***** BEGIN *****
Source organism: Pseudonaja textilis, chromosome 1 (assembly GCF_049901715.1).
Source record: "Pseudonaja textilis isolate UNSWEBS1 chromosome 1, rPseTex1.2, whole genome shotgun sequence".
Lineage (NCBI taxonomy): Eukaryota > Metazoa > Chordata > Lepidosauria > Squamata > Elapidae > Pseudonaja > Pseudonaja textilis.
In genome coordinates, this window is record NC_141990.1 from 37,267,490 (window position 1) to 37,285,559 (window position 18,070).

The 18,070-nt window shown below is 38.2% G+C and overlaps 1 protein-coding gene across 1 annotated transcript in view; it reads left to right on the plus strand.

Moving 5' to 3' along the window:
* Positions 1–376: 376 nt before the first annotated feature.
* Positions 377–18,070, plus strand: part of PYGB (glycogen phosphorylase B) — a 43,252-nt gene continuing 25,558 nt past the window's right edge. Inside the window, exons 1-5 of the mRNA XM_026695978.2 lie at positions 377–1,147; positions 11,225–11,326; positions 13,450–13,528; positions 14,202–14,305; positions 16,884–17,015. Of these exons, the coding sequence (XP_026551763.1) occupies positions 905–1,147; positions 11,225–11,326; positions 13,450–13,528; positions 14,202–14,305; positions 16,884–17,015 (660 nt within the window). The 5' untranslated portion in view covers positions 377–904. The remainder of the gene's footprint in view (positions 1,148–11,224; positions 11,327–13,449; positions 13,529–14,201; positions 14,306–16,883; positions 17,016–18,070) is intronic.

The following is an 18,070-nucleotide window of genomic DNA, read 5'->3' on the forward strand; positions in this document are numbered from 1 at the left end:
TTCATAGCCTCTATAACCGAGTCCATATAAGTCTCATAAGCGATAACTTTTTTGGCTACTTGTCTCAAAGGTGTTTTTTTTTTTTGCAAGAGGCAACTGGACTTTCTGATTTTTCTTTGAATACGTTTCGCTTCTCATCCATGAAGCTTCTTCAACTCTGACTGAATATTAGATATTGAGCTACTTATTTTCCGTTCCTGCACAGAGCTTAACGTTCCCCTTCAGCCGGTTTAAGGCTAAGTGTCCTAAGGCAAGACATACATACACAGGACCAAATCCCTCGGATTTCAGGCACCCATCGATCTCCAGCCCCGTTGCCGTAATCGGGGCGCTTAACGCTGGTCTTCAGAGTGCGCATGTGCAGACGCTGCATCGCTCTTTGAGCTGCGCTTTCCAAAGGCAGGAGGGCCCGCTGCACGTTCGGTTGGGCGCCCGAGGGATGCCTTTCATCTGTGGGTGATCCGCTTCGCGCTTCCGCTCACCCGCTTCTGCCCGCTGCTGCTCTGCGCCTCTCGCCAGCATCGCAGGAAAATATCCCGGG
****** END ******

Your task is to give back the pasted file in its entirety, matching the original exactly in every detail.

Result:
Source organism: Pseudonaja textilis, chromosome 1 (assembly GCF_049901715.1).
Source record: "Pseudonaja textilis isolate UNSWEBS1 chromosome 1, rPseTex1.2, whole genome shotgun sequence".
Lineage (NCBI taxonomy): Eukaryota > Metazoa > Chordata > Lepidosauria > Squamata > Elapidae > Pseudonaja > Pseudonaja textilis.
In genome coordinates, this window is record NC_141990.1 from 37,267,490 (window position 1) to 37,285,559 (window position 18,070).

The 18,070-nt window shown below is 38.2% G+C and overlaps 1 protein-coding gene across 1 annotated transcript in view; it reads left to right on the plus strand.

Moving 5' to 3' along the window:
* Positions 1–376: 376 nt before the first annotated feature.
* Positions 377–18,070, plus strand: part of PYGB (glycogen phosphorylase B) — a 43,252-nt gene continuing 25,558 nt past the window's right edge. Inside the window, exons 1-5 of the mRNA XM_026695978.2 lie at positions 377–1,147; positions 11,225–11,326; positions 13,450–13,528; positions 14,202–14,305; positions 16,884–17,015. Of these exons, the coding sequence (XP_026551763.1) occupies positions 905–1,147; positions 11,225–11,326; positions 13,450–13,528; positions 14,202–14,305; positions 16,884–17,015 (660 nt within the window). The 5' untranslated portion in view covers positions 377–904. The remainder of the gene's footprint in view (positions 1,148–11,224; positions 11,327–13,449; positions 13,529–14,201; positions 14,306–16,883; positions 17,016–18,070) is intronic.

The following is an 18,070-nucleotide window of genomic DNA, read 5'->3' on the forward strand; positions in this document are numbered from 1 at the left end:
TTCATAGCCTCTATAACCGAGTCCATATAAGTCTCATAAGCGATAACTTTTTTGGCTACTTGTCTCAAAGGTGTTTTTTTTTTTTGCAAGAGGCAACTGGACTTTCTGATTTTTCTTTGAATACGTTTCGCTTCTCATCCATGAAGCTTCTTCAACTCTGACTGAATATTAGATATTGAGCTACTTATTTTCCGTTCCTGCACAGAGCTTAACGTTCCCCTTCAGCCGGTTTAAGGCTAAGTGTCCTAAGGCAAGACATACATACACAGGACCAAATCCCTCGGATTTCAGGCACCCATCGATCTCCAGCCCCGTTGCCGTAATCGGGGCGCTTAACGCTGGTCTTCAGAGTGCGCATGTGCAGACGCTGCATCGCTCTTTGAGCTGCGCTTTCCAAAGGCAGGAGGGCCCGCTGCACGTTCGGTTGGGCGCCCGAGGGATGCCTTTCATCTGTGGGTGATCCGCTTCGCGCTTCCGCTCACCCGCTTCTGCCCGCTGCTGCTCTGCGCCTCTCGCCAGCATCGCAGGAAAATATCCCGGG